Eden of the East TV

Eden of the East


Watched via BD



PLOT: Eden of the East isn’t your typical action, josei, or slice-of-life show. It’s truly a lovely respite from the typical genre series that you usually find in the anime market. Eden of the East begins with Saki traveling abroad to America after graduating, and running into the shockingly nude, young, and self-proclaimed Japanese man, “Akira Takizawa”. The story begins innocently enough with Akira assisting Saki’s attempts to escape from the police after naïvely throwing a coin onto the White House lawn.

While the series begins much like a serendipitous love story, it quickly transitions into a conspiracy mystery when Akira, who has lost his memory, goes back home to discover countless passports, weapons, and cash stashed away. Actually it kind of reminds me of the Jason Bourne movies. Anyways, the turning point is when Akira finds a special phone that connects him to a secret organization, able and willing to do anything he bids at a cost. He has been selected, along with several other countrymen, to save Japan with a limit of 10 billion yen.

We are given the opportunity to discover the secrets behind the mysterious operation known as Seleção, through the eyes of Akira as he works to regain his memories and discover what his past self was trying to accomplish. In the meanwhile Saki accompanies Akira, and remains a solid rock amidst all the turmoil, even going so far as to pull some strings with her friends’ newly operational social media software to assist Akira in his efforts.

I think the storyline was a nice introduction to the characters and concepts, and the series as a whole was well rounded in the given episode amount. What I liked most was how well it tied up the story arc’s ends, but allowed for continual movies to be made that branched off of this series, while still retaining a bit of autonomy as its own story.

This series is just the right length to tell its story without tripping itself up by adding in too many ideas or getting ahead of itself. I think a lot of anime would benefit from being this short.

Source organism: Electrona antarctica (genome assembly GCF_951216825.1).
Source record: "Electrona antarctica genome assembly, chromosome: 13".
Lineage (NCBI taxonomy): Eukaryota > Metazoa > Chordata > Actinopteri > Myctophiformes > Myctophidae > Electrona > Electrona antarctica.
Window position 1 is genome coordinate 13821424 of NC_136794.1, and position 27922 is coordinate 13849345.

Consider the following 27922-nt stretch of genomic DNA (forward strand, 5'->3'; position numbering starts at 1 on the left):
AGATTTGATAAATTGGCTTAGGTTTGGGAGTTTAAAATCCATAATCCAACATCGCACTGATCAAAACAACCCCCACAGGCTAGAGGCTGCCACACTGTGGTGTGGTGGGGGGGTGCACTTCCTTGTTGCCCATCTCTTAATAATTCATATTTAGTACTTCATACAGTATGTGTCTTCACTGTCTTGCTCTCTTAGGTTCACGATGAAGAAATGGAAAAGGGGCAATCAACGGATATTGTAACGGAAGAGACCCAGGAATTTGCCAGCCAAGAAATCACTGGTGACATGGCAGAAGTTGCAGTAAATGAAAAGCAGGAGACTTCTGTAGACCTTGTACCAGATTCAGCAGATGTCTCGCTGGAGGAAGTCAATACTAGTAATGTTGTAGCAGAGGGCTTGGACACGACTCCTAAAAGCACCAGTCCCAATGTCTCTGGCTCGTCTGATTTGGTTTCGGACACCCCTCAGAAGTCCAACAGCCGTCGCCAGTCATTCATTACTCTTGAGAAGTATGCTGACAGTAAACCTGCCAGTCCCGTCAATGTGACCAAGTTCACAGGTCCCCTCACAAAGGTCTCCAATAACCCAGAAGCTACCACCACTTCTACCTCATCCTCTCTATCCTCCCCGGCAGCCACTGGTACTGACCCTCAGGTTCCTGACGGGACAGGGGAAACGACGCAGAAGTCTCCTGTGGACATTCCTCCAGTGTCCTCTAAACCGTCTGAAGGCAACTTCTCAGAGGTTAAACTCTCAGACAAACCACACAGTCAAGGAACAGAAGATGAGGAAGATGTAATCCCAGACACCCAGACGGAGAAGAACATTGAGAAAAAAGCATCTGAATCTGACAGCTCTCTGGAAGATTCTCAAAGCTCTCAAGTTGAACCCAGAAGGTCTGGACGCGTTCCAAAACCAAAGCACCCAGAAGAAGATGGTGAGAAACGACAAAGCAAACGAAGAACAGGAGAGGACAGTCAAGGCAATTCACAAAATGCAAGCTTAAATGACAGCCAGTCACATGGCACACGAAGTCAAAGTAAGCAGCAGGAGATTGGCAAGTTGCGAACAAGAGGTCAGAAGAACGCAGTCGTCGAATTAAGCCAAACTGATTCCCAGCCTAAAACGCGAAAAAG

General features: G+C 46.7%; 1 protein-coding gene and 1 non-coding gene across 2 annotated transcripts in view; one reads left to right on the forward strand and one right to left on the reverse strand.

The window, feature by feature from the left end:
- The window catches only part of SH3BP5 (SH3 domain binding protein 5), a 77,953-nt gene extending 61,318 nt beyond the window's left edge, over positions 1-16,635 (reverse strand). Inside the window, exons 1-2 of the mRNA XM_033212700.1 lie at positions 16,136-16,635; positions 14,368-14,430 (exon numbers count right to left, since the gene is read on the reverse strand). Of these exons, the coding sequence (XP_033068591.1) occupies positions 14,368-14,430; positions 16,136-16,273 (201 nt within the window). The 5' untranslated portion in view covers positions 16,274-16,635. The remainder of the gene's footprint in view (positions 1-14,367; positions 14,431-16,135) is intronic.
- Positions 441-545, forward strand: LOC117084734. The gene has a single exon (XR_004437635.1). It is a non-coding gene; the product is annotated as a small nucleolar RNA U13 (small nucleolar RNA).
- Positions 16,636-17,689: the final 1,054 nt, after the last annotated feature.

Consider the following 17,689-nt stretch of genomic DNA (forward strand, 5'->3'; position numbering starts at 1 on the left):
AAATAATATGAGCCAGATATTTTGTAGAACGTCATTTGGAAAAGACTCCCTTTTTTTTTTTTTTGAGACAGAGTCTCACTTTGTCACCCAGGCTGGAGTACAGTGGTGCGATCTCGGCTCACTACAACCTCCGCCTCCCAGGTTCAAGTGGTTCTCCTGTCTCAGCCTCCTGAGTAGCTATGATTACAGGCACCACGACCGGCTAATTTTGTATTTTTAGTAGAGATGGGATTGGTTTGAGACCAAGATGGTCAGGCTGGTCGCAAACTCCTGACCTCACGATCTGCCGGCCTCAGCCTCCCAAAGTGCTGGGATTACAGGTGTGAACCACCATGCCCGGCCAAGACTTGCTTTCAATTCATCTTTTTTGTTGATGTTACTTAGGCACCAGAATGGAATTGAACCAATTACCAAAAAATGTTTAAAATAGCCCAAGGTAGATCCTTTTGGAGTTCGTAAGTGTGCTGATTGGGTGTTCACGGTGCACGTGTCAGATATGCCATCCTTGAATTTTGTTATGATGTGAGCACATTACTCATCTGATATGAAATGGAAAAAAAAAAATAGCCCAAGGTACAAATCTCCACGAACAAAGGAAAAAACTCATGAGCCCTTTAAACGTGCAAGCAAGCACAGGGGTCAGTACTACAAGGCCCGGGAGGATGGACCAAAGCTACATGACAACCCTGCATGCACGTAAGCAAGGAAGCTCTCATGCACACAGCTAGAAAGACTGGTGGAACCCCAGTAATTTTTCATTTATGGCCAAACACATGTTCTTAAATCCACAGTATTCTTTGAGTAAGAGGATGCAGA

PLOT: Saki’s an average Japanese college student who went to Washington D.C. on a graduation trip. She decides to throw a coin onto the White House lawn, which leads to the police questioning her and being rude. A young Japanese man, Akira Takizawa, then appears and helps her out by distracting the police with his nudity and letting her escape.

That’s right, Saki meets a naked man in front of the White House. On top of that, he’s lost his memory but has suspicious stuff at his apartment, like guns, tons of passports under different names, and a phone that connects him to “Juiz,” who will do anything he wants for a certain amount of money.

Turns out Akira’s part of a game where participants (called “Seleção”) are given 10 billion yen to save Japan. Throughout the series, Akira works to figure out the rules of the game, who the other Seleção are, and what he did before he wiped his memory. Some of the Seleção are using their money for selfish desires or for outcomes that go against Akira’s morals, like bombing part of Japan to unify the rest, and Akira has to race against the clock to figure out his past self’s plan in order to stop another disaster in Japan like the recent Careless Monday missile strike.

Meanwhile, Saki’s trying to keep up with Akira and figure out her own way in the world after graduation. She has a group of friends who created image recognition software called “Eden of the East” that allows users to tag images of reality and share them to create an enhanced virtual reality. Naturally, the Eden of the East group gets caught up in Akira’s plans due to Saki’s connection to him, and the software becomes relevant to the plot in a very interesting way.